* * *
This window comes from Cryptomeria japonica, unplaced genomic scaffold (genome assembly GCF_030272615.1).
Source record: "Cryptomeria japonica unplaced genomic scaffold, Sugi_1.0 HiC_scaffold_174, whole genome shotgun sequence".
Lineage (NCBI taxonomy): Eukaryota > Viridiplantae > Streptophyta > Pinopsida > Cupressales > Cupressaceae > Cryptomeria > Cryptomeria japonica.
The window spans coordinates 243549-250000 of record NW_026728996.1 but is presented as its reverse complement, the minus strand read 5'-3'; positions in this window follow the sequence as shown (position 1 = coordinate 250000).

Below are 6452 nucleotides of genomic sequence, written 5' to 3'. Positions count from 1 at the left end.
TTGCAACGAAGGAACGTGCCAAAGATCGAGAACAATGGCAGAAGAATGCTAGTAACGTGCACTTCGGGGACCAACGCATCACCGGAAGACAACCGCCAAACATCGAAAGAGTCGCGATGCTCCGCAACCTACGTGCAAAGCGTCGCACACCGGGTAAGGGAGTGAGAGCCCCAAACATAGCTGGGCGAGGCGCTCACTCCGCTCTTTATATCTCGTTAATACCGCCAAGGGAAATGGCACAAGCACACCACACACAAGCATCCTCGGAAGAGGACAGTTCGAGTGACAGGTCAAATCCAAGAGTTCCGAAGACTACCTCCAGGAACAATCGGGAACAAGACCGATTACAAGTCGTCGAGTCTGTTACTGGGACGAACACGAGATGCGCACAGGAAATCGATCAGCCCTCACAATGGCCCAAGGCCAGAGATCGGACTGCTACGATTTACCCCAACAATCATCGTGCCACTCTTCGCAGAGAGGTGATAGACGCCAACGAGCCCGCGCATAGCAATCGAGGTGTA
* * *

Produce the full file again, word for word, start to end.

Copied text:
This window comes from Cryptomeria japonica, unplaced genomic scaffold (genome assembly GCF_030272615.1).
Source record: "Cryptomeria japonica unplaced genomic scaffold, Sugi_1.0 HiC_scaffold_174, whole genome shotgun sequence".
Lineage (NCBI taxonomy): Eukaryota > Viridiplantae > Streptophyta > Pinopsida > Cupressales > Cupressaceae > Cryptomeria > Cryptomeria japonica.
The window spans coordinates 243549-250000 of record NW_026728996.1 but is presented as its reverse complement, the minus strand read 5'-3'; positions in this window follow the sequence as shown (position 1 = coordinate 250000).

Below are 6452 nucleotides of genomic sequence, written 5' to 3'. Positions count from 1 at the left end.
TTGCAACGAAGGAACGTGCCAAAGATCGAGAACAATGGCAGAAGAATGCTAGTAACGTGCACTTCGGGGACCAACGCATCACCGGAAGACAACCGCCAAACATCGAAAGAGTCGCGATGCTCCGCAACCTACGTGCAAAGCGTCGCACACCGGGTAAGGGAGTGAGAGCCCCAAACATAGCTGGGCGAGGCGCTCACTCCGCTCTTTATATCTCGTTAATACCGCCAAGGGAAATGGCACAAGCACACCACACACAAGCATCCTCGGAAGAGGACAGTTCGAGTGACAGGTCAAATCCAAGAGTTCCGAAGACTACCTCCAGGAACAATCGGGAACAAGACCGATTACAAGTCGTCGAGTCTGTTACTGGGACGAACACGAGATGCGCACAGGAAATCGATCAGCCCTCACAATGGCCCAAGGCCAGAGATCGGACTGCTACGATTTACCCCAACAATCATCGTGCCACTCTTCGCAGAGAGGTGATAGACGCCAACGAGCCCGCGCATAGCAATCGAGGTGTA